Frans Timmermans, Vice president of the European Commission for the European Green Deal said that the Commission will only assess the emissions reduction target to 50 – 55% by 2030, during his presentation at the European Parliament’s Industry, Research and Energy Committee.
The European Commission is working on a revision of the next long-term EU budget to address the economic shock caused by COVID-19. Expected are an overall increase for existing instruments, and proposals for new funds and potentially new sources of income.
But the costs of worsening climate change to people and economies will be worryingly high if the EU budget continues investing in carbon-, resource-intensive and environmentally damaging projects. Instead, the recovery programme must aim at climate neutrality to preserve Europeans from more harmful disruptions.
Europe’s energy infrastructure planning must move away from supporting fossil fuels and lay down rules for fully integrating energy efficiency and 100% renewables supply. It has to look at the entire range of energy solutions, on independent and evidence-based assumptions to be aligned with the EU’s climate and energy objectives, and relevant nature legislation, say environmental and climate NGOs in a joint letter sent to the European Commission.
The Member of the European Parliament in charge of the new EU climate law, Jytte Guteland from the Progressive Alliance of Socialists and Democrats (S&D), has announced today that she will support an increase of the EU’s 2030 climate target to 65%. In line with the latest science available, this target would allow the EU to contribute to the Paris Agreement goal to limit global temperature rise to 1.5°C.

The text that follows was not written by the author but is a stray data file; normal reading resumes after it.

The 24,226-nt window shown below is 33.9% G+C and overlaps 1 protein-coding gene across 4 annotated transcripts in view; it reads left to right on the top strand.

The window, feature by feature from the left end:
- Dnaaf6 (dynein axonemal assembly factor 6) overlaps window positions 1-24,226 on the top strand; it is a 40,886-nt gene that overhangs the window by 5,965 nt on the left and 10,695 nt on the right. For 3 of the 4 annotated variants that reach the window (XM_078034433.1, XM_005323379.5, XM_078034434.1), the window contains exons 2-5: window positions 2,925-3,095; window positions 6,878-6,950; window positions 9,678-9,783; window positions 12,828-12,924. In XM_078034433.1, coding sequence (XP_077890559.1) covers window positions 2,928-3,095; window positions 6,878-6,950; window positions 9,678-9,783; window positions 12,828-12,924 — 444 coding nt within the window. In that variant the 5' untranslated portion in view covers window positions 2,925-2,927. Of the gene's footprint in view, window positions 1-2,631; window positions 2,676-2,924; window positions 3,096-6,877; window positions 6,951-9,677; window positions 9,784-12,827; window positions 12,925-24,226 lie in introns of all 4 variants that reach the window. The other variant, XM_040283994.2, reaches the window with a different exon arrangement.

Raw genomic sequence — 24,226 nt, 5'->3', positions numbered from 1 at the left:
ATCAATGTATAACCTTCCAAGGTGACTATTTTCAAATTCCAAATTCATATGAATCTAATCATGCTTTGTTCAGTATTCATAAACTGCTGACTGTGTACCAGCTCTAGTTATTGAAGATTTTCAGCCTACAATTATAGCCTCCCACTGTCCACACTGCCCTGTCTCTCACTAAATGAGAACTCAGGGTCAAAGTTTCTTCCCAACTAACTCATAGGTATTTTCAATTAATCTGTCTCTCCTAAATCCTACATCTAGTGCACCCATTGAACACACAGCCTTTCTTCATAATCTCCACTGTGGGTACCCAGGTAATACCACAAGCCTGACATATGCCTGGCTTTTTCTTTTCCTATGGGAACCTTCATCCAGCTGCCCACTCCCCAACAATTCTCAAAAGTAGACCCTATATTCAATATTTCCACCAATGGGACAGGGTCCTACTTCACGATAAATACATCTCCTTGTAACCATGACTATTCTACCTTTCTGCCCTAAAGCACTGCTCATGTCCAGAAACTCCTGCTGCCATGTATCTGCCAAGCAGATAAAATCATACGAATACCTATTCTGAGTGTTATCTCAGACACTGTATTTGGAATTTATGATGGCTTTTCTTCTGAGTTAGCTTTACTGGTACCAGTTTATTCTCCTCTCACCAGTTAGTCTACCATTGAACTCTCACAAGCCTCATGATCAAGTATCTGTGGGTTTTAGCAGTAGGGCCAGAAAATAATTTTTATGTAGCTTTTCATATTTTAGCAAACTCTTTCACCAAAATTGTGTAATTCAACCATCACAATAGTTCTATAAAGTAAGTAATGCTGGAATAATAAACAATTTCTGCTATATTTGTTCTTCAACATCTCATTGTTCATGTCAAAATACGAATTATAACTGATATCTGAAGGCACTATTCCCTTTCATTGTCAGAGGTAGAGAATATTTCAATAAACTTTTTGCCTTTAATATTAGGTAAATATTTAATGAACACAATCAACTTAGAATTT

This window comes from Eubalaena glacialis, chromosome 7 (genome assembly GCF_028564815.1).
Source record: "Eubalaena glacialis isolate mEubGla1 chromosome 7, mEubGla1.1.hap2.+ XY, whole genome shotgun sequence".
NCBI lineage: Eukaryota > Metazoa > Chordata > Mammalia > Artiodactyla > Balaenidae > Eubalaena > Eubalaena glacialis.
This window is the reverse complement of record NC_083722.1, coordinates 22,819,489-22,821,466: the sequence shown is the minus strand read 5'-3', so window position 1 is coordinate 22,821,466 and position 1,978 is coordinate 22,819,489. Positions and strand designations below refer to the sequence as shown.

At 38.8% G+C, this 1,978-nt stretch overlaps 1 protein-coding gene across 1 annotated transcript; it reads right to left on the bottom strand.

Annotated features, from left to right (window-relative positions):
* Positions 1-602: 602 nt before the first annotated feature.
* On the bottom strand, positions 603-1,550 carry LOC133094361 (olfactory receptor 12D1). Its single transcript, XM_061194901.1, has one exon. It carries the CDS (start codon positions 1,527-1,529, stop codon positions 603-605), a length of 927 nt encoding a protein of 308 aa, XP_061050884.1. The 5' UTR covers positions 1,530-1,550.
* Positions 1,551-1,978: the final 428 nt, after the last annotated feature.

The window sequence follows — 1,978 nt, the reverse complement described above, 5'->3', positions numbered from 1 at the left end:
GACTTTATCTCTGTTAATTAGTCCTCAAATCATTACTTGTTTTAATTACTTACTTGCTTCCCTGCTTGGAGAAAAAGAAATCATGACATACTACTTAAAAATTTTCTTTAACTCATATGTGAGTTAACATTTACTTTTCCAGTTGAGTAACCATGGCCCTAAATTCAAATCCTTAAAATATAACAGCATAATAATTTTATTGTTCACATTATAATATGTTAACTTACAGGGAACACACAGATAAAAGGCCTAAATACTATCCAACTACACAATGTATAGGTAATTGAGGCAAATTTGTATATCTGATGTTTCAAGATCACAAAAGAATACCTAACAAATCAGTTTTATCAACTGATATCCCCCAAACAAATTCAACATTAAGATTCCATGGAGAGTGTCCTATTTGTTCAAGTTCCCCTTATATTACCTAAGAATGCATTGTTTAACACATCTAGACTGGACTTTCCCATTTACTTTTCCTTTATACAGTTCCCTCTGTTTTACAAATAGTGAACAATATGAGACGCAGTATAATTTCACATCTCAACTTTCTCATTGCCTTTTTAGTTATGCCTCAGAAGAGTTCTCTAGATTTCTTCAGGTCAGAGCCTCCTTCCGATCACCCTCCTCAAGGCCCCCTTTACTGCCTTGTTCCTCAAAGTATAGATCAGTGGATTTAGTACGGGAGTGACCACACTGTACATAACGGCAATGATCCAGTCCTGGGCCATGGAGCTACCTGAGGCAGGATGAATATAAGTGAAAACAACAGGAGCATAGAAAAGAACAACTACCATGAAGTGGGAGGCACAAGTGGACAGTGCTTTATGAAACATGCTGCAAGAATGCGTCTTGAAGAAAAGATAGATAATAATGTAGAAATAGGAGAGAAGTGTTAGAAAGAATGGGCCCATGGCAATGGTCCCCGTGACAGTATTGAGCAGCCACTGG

Transitioning to climate neutrality requires bold long-term investments in clean energy infrastructure. And public and private investments into energy efficiency and renewable energy are key to ensuring a sustainable economic recovery out of the current crisis. However, a new report shows how little EU countries use existing EU regional development funds for this purpose. With the EU budget best placed to support the sustainable economic recovery, Member States must make climate action a much bigger priority of future EU funds spending.
Austria has shut down its last coal-fired plant in Mellach (Styria) thereby ending its energy generation from coal. This makes Austria the eighth coal-free EU member state.
The Estonian Government decided to allocate 125 million EUR in aid to the state-owned company Eesti Energia for the construction of a shale oil plant. This decision is irresponsible in light of the ongoing pandemic, Estonia’s future and EU’s climate goals.
ContourGlobal, a power generator, has announced today that it has abandoned its plans to construct a 500-megawatt coal-fired power plant in Kosovo. It’s the third such project in the region to be canceled in the last six months.